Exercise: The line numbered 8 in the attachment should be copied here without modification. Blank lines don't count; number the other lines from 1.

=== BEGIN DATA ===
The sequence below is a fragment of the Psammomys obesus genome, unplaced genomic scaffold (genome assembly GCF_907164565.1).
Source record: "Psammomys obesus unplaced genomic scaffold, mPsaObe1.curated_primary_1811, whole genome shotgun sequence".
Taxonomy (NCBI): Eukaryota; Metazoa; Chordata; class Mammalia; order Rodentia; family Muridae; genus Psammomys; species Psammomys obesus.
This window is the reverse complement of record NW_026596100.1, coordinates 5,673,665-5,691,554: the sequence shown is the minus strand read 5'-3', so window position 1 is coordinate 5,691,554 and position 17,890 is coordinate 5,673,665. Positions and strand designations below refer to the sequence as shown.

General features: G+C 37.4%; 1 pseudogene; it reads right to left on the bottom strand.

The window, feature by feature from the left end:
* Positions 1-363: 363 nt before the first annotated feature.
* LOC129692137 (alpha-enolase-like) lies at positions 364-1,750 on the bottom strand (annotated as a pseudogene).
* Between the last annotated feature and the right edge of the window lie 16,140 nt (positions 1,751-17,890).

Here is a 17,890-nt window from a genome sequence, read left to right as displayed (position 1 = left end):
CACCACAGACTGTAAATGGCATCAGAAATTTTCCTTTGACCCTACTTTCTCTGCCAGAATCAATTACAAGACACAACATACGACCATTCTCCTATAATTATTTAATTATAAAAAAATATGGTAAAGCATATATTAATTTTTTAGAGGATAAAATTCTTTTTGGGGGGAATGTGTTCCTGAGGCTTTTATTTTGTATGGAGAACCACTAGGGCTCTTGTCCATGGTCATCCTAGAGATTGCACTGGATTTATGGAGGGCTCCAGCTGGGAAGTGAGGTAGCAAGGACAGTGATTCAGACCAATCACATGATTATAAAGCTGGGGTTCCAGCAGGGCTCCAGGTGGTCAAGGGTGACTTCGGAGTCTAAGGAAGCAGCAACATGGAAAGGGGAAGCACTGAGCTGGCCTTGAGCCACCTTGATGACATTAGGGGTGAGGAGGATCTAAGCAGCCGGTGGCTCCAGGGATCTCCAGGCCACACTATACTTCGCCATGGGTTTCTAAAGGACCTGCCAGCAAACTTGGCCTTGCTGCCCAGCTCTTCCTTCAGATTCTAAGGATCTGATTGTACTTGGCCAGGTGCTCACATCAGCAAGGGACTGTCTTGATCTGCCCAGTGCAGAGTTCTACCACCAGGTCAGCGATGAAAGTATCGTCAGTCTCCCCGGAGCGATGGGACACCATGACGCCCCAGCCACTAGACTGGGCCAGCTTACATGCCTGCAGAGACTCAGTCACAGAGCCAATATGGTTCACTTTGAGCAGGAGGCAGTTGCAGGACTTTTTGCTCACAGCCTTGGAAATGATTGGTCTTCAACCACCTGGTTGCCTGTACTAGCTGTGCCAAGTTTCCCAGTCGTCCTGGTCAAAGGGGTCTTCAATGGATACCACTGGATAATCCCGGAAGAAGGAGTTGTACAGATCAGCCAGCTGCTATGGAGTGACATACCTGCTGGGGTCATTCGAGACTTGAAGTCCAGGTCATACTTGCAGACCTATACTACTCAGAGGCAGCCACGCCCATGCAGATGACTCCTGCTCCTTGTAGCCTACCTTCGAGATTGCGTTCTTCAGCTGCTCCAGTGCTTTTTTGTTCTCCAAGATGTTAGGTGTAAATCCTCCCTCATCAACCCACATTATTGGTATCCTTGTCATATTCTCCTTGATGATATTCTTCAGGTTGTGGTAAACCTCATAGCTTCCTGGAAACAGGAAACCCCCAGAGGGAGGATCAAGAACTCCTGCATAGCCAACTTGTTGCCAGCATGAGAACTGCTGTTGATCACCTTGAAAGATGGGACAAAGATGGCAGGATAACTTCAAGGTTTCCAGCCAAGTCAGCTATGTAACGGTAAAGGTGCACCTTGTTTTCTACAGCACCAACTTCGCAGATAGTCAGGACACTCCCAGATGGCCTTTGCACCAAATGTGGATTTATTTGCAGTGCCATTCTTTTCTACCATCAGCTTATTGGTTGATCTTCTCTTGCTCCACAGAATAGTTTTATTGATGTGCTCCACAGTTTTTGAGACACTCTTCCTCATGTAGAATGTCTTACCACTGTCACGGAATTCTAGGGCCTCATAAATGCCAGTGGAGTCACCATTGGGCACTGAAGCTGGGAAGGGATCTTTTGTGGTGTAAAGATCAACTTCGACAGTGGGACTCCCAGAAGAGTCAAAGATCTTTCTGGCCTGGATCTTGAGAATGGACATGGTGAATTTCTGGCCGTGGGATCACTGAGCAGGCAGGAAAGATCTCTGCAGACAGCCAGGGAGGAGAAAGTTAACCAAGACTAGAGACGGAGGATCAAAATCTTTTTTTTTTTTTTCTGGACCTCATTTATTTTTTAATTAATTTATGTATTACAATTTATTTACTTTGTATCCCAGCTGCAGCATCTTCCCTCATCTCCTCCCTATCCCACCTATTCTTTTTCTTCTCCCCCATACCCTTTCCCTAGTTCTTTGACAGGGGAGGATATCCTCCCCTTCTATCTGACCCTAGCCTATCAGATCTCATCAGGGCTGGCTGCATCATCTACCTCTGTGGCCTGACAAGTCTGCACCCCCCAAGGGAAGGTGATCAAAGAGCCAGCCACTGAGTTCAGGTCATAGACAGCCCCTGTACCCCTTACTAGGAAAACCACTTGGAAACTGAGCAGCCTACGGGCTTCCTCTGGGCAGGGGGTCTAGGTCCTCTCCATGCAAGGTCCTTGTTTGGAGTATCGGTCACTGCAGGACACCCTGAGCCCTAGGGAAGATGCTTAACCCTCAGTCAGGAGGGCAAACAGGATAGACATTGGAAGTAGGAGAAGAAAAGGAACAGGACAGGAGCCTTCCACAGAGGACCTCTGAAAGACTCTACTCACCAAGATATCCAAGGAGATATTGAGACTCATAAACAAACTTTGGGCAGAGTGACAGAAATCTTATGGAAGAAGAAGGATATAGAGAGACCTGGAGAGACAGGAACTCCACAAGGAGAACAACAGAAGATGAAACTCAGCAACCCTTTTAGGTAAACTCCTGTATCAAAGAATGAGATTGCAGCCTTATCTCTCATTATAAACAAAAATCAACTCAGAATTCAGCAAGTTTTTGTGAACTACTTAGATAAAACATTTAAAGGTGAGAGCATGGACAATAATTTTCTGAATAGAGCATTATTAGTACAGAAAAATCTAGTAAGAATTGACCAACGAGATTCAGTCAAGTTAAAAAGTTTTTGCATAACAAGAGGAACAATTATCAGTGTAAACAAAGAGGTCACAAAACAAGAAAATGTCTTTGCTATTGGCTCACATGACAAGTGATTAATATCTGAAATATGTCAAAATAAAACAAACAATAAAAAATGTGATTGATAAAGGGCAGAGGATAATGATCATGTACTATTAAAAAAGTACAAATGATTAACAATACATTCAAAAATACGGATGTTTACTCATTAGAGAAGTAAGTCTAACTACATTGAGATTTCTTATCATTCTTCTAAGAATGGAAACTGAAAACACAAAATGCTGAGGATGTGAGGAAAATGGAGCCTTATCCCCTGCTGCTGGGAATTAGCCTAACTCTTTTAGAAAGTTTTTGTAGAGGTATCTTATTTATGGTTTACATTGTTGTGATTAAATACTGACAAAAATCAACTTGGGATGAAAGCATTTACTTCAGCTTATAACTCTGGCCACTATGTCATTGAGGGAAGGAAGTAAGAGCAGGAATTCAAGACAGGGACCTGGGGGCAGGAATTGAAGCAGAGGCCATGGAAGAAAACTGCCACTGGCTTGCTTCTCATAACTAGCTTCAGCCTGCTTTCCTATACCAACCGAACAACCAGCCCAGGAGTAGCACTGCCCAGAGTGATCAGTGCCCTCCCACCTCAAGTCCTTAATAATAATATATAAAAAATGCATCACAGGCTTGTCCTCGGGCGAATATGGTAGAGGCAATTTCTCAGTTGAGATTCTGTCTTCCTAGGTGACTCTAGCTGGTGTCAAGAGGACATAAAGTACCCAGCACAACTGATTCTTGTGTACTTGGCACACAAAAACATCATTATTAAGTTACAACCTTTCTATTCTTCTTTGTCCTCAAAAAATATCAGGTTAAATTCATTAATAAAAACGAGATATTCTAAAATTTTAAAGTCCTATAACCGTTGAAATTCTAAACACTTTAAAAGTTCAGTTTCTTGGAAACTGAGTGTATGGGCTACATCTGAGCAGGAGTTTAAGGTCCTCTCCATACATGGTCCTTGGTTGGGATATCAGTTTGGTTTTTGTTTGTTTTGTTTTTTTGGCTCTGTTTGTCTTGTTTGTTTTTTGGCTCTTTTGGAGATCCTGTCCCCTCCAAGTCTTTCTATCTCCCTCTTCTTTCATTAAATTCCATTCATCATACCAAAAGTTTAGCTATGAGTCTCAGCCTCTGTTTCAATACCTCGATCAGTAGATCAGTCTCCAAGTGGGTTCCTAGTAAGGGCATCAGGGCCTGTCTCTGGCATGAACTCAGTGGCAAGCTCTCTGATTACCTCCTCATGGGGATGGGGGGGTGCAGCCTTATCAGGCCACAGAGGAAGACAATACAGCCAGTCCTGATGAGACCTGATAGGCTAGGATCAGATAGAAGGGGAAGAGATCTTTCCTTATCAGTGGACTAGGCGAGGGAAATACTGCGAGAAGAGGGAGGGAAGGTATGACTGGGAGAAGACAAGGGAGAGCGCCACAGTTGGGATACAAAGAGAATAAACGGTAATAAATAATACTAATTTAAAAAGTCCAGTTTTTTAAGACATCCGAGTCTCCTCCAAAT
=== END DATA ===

* LOC129692137 (alpha-enolase-like) lies at positions 364-1,750 on the bottom strand (annotated as a pseudogene).